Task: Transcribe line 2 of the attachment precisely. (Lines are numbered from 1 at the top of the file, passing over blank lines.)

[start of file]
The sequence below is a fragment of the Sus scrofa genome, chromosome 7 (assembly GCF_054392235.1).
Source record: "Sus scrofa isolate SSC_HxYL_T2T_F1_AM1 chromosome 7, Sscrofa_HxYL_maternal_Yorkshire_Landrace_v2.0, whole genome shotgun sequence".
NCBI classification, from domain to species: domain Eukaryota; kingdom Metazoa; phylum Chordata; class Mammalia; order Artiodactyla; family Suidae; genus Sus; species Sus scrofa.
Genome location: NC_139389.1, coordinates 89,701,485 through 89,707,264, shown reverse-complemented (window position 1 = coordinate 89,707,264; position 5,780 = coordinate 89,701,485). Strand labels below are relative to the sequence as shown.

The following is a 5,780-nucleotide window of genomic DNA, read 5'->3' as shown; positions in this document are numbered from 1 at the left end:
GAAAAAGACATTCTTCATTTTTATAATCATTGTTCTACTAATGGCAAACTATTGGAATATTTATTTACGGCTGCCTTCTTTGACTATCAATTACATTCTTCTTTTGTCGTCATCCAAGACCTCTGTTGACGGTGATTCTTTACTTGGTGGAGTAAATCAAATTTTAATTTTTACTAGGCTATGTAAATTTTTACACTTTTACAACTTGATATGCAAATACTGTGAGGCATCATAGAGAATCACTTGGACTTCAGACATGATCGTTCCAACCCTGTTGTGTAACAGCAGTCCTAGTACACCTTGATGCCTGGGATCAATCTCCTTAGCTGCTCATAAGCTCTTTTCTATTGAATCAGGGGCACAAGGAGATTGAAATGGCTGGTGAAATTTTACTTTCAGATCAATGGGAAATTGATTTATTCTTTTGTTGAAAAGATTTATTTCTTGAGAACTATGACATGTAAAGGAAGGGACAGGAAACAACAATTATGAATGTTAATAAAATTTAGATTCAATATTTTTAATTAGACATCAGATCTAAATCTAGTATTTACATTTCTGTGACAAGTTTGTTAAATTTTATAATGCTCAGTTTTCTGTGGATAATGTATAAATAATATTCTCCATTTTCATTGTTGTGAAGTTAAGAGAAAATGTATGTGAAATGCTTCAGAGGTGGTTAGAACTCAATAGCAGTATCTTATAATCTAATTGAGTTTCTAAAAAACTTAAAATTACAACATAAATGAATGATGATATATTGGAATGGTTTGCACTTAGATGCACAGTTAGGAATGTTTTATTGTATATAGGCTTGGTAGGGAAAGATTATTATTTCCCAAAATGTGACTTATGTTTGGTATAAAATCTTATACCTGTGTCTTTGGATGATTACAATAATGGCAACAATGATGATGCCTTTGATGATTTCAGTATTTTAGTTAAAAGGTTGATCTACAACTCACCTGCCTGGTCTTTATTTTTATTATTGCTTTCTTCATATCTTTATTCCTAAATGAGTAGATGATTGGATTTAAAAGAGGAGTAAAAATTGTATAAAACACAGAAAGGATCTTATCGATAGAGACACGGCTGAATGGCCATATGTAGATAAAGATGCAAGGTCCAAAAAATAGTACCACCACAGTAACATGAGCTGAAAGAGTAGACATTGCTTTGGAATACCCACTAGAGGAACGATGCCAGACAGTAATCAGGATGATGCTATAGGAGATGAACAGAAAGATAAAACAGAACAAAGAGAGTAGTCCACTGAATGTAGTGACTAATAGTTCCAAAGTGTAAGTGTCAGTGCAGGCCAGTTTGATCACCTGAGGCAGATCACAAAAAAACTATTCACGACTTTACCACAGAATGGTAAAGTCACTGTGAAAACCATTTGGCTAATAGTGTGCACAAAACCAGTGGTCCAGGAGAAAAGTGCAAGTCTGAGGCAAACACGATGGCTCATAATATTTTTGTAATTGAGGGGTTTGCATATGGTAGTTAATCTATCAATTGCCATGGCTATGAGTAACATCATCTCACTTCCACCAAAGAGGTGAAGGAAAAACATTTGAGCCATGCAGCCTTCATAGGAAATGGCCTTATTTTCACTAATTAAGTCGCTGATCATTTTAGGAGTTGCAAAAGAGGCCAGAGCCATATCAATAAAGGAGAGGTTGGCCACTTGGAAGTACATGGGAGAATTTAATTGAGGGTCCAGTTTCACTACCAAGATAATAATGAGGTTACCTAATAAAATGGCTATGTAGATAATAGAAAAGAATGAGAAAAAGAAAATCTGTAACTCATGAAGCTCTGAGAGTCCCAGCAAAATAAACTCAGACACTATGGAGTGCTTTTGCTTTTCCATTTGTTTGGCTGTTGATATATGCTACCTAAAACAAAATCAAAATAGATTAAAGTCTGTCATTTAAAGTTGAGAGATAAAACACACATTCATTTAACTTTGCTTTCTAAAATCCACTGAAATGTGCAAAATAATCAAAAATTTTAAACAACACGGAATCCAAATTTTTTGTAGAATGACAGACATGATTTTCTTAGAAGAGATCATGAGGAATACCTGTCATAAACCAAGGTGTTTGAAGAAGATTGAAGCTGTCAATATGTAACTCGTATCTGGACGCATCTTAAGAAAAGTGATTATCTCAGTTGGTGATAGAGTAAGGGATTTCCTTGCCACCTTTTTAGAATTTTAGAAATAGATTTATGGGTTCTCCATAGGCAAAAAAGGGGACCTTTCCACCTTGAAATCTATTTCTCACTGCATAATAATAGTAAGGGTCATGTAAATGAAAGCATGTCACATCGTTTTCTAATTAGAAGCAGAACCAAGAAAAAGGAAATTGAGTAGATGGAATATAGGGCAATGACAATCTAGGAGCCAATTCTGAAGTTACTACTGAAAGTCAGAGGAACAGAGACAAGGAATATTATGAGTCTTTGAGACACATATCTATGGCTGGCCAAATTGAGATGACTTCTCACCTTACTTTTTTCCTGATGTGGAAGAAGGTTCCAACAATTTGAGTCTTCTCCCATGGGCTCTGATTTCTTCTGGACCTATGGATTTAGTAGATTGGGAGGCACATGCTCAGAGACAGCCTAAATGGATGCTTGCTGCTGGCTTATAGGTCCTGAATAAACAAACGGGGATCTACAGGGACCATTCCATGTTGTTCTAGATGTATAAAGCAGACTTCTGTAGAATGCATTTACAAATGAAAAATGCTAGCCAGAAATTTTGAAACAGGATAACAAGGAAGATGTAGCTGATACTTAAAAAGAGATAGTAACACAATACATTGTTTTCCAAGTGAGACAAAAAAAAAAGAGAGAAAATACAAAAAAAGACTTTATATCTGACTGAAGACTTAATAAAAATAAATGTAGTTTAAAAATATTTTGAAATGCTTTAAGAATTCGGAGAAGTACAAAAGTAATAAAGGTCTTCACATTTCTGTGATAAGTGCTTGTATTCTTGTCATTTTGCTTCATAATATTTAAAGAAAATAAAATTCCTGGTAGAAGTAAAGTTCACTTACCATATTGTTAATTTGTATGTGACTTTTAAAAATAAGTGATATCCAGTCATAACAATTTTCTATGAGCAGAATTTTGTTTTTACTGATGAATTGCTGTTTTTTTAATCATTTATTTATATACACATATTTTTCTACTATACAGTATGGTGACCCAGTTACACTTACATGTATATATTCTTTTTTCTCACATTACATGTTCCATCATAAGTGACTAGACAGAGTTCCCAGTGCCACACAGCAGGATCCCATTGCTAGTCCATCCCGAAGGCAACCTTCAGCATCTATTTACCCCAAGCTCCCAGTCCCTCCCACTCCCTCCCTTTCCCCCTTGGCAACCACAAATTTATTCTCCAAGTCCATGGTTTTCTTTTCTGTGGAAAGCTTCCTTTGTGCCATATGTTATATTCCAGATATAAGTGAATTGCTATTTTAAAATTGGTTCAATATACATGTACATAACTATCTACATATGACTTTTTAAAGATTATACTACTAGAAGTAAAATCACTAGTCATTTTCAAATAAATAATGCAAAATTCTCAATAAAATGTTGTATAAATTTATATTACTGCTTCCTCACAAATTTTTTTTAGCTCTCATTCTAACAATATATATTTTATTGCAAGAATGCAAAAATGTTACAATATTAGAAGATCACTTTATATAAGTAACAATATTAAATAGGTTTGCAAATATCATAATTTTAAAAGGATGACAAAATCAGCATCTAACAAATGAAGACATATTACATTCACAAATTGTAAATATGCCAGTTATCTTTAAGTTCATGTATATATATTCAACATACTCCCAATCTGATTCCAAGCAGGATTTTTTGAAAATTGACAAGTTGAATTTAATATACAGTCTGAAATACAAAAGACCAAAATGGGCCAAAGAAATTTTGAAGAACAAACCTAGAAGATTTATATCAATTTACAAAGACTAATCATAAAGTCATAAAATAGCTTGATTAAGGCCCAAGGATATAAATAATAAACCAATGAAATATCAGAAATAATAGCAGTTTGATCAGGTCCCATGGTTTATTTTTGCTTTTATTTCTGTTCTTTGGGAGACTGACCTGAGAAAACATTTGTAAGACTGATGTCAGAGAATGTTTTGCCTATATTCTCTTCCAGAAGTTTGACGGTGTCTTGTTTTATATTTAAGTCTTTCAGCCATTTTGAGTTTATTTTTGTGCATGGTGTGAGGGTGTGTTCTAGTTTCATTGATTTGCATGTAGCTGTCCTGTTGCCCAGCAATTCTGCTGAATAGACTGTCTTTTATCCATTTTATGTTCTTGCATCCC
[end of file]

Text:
Source record: "Sus scrofa isolate SSC_HxYL_T2T_F1_AM1 chromosome 7, Sscrofa_HxYL_maternal_Yorkshire_Landrace_v2.0, whole genome shotgun sequence".